Cancer – Emotional – Sacral: TRUNK

Tree trunks and branches grow and thicken as new cells are added beneath the bark. These cells form two types of tissues, called xylem (wood) and phloem (bark), by which water and food are transported throughout the tree. The xylem transports water and nutrients from the roots to the leaves. The active xylem is called sapwood. The old xylem no longer carries water and forms the heartwood of the tree, which may be a different color than the sapwood. The phloem, also called inner bark, transports nutrients from the leaves to the branches, trunk, and roots. Enveloping the phloem is the outer bark, which protects the tree from injury. The cambium is a zone of extraordinary cellular activity, located between the phloem and xylem, whose mission is to produce new xylem cells, which will give rise to growth rings, and phloem, to the bark.

The rings in samples taken from the trunk of trees also make it possible to evaluate their age and to analyze the climate. In nature, when climatic conditions are favorable to growth and there is no interference from other factors, the rings will be wider. Conversely, they will be narrower in cold periods, if we are in mountain environments, or during dry spells, where the fundamental limiting factor for growth is humidity. Any environmental component that affects the growth of a tree can be studied from its rings. Thus, the recurrence of forest fires, avalanches, floods, slope movements, among others, that affect forest formations can be analyzed from the traces they have left in the growth rings.

Trees usually produce one growth ring per year, in which we can generally distinguish between earlywood, which is lighter, and latewood, which is darker. In the trunk of trees, cells usually begin to grow in the spring, with cells first forming that appear to the naked eye to have a basic tan color. Dendrochronology and light dendroclimatology (known as earlywood). As the growing season ends, usually in the fall, the cell walls thicken, producing a dark band (or latewood). Both earlywood and latewood mark the annual growth. The change from the dark color of the end of growth to the light color of the beginning of growth in the following year makes it easy to differentiate the annual ring. Dendrochronology is the science that, from the observation and analysis of the annual growth rings of tree trunks, is able to establish its age and the environmental changes to which it has been subjected, and which have occurred in the territory in which it lived. By overlapping the dendrochronological record of different trees that lived in the same area at different times, it is possible to compose time series spanning even several thousand years.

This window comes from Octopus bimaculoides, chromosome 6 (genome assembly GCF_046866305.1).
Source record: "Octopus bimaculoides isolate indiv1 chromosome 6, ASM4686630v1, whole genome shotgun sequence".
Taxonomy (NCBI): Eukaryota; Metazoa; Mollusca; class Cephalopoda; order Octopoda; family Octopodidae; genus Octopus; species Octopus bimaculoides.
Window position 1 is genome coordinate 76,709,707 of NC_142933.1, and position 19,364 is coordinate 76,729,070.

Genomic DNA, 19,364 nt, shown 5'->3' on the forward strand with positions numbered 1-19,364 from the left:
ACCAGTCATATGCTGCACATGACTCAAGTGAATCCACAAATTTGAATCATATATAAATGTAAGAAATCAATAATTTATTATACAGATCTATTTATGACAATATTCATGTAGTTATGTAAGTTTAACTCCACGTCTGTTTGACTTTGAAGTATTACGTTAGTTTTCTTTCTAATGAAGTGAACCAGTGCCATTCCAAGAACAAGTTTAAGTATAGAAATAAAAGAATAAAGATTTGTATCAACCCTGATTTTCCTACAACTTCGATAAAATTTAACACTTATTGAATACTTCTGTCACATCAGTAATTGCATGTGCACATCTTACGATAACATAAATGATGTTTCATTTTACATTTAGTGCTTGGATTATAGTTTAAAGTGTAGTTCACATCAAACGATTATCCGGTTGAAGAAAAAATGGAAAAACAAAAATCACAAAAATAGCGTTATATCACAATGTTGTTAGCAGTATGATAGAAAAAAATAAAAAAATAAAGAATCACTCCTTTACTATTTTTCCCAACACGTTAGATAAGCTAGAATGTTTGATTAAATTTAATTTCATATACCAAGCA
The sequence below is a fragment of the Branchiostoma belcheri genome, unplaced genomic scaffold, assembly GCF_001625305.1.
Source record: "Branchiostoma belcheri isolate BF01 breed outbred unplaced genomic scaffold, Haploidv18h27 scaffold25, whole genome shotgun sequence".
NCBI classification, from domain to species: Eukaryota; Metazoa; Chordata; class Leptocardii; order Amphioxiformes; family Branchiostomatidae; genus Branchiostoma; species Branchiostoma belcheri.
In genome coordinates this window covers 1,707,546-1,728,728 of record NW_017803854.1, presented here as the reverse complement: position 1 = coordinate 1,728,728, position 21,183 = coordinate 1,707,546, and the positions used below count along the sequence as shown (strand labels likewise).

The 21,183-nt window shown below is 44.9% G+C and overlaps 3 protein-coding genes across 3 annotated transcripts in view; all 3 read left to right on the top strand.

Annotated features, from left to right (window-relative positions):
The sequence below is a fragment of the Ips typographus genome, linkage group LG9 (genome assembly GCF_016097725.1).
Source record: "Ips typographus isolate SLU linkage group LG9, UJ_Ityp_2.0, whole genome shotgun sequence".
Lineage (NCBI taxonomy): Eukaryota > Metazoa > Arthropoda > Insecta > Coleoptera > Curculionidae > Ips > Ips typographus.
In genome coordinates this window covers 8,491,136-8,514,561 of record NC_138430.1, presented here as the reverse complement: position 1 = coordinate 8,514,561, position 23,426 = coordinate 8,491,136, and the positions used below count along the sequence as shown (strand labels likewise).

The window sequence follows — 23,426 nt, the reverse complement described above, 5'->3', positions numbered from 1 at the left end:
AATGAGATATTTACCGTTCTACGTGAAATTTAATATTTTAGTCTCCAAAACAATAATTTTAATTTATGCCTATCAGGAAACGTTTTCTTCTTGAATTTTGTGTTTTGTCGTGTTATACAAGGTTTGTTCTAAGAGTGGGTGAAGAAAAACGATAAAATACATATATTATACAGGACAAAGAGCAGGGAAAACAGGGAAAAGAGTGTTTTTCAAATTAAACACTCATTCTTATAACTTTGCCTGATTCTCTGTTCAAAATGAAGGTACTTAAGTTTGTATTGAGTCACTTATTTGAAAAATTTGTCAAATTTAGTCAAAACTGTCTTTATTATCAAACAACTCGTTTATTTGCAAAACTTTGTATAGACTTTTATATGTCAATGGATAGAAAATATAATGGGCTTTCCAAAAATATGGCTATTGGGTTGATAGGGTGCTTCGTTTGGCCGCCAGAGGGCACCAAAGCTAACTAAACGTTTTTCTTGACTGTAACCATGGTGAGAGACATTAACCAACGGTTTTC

I invite everyone to read Matias’ post with the topic of the day.

Finally, I encourage everyone to reflect on the concept of the day. No one else but us can re-signify our own being

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